Why Reading Old Work Is Good For Your Soul

Every writer has a file of their old pieces. Short stories, poems, even old novels that as the person who wrote them, find them so cringeworthy to read again. It’s not because they’re sappy love letters or nostalgia you don’t want to visit, but because after dedicating so much time and passion into your writing, when you read your old work you realize how awful it was.

For so many, once you finish a piece, you want to be done with it and never touch it again which is rather easy if it became a published work. If it didn’t get published, it sits in a desk drawer or folder on your computer that you don’t want to look directly into.

It can be soul crushing to read old work and realize how bad it was when you’ve thought your writing was good for so long. However, it can also be a tremendous learning moment. After you’re done reading your work through gritted teeth, you can see where your work fell short, where your wording was off, and where you could’ve improved your plot. You take these things and learn from them.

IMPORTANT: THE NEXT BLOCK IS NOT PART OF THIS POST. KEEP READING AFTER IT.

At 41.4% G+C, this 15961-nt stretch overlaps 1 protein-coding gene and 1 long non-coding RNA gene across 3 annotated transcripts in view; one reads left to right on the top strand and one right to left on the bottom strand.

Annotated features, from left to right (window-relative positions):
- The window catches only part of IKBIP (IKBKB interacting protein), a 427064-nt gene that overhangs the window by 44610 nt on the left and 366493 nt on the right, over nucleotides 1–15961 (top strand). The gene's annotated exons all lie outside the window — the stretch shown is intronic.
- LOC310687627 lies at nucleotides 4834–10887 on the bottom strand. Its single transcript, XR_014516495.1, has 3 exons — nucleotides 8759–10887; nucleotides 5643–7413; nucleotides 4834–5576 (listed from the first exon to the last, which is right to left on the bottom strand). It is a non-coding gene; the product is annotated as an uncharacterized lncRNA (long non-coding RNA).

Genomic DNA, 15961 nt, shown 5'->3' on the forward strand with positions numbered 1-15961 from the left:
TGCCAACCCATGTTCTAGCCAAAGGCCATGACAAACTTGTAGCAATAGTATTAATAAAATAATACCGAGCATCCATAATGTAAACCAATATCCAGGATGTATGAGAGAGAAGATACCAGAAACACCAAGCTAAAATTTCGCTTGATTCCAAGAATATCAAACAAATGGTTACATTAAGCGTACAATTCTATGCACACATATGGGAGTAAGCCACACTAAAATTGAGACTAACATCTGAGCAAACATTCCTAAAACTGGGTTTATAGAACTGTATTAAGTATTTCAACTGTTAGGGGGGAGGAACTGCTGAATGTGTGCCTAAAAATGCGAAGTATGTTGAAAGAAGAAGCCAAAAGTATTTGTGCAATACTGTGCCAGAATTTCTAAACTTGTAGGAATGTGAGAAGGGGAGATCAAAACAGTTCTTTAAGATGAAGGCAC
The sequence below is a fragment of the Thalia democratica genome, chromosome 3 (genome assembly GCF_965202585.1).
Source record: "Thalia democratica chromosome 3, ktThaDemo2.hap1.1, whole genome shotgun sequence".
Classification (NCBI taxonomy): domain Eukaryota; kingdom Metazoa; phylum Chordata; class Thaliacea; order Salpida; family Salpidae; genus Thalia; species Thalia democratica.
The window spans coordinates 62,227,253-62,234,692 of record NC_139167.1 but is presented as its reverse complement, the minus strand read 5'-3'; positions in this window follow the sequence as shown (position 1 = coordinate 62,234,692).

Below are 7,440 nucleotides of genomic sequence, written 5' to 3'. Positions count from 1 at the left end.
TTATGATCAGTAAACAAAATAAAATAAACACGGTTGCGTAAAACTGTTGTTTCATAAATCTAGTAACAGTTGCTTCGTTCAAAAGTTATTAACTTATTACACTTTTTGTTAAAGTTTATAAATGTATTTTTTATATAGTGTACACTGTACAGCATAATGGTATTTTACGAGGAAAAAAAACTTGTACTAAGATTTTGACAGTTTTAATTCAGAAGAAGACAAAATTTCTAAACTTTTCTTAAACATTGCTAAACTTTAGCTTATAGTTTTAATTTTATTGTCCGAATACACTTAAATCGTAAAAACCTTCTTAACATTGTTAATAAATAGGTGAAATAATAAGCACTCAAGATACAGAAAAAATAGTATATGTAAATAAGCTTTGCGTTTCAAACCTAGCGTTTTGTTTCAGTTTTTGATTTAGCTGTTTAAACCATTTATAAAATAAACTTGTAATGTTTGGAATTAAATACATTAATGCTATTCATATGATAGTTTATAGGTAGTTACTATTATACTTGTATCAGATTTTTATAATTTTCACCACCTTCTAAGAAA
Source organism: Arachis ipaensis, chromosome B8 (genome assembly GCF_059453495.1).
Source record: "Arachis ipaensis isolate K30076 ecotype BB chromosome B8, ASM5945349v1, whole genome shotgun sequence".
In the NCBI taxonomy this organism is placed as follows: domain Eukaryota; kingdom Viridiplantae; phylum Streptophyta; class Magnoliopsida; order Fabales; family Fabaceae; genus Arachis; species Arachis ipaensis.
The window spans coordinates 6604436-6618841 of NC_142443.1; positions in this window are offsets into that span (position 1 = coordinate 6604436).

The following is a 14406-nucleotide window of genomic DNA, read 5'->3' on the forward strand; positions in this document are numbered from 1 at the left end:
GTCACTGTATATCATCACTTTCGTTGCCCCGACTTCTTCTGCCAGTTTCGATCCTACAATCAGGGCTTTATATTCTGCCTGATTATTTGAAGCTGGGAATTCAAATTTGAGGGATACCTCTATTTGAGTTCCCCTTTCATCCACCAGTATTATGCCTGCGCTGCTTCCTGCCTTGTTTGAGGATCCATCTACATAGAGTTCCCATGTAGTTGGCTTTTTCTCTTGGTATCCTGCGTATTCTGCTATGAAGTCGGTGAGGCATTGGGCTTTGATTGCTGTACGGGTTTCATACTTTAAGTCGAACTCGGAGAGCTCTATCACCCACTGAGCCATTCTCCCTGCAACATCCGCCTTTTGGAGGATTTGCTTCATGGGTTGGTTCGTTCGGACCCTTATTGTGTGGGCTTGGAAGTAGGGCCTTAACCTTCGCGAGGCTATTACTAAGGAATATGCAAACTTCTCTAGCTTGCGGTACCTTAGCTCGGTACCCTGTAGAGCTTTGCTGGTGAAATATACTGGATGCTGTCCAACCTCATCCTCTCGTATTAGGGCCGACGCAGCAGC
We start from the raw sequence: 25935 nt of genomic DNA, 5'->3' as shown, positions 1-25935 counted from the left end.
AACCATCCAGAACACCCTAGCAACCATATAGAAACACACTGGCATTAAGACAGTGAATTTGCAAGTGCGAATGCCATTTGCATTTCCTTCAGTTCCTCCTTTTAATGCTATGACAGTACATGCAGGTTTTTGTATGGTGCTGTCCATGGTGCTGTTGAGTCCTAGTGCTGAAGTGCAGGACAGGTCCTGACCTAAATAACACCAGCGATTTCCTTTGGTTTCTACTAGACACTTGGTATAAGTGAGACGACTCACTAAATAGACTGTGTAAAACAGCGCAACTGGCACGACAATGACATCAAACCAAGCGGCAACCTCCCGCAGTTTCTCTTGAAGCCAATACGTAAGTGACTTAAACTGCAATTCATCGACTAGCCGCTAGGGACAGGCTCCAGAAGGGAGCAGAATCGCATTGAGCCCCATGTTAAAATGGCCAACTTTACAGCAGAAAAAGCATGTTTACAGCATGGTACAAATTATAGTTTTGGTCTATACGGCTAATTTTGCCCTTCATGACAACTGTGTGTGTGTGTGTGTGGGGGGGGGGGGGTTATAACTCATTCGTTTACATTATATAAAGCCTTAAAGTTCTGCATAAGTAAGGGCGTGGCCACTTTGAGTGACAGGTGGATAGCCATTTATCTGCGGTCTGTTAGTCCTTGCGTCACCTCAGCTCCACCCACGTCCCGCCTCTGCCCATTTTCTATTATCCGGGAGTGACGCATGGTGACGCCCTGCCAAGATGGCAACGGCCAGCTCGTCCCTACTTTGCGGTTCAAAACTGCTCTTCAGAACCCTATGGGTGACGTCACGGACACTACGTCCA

You can also look back and be proud that your writing is no longer rotting dumpster fire and take pleasure in how much you’ve improved. If your writing isn’t improving and you know it needs to, you may need to take a workshop class, read more books on writing, and above all else, write more! You can only learn so much by studying and eventually you need to gain hands-on experience.

I’ll read some of my old unedited work and see that what I intended to be on the page wasn’t there. What I intended to be deep flowing streams of detail that rippled and reverberated throughout the page ended up really being little trickles plopping into a stagnant puddle. It’s disheartening but it gives me the opportunity to edit the pages and ensure they portray exactly what I want them to and learn to pay attention to that going forward. It gives me the opportunity to craft the piece into what I originally wanted it to be rather than live in ignorance to the word vomit it was. Just like Hemingway said, “the first draft of anything is shit.”


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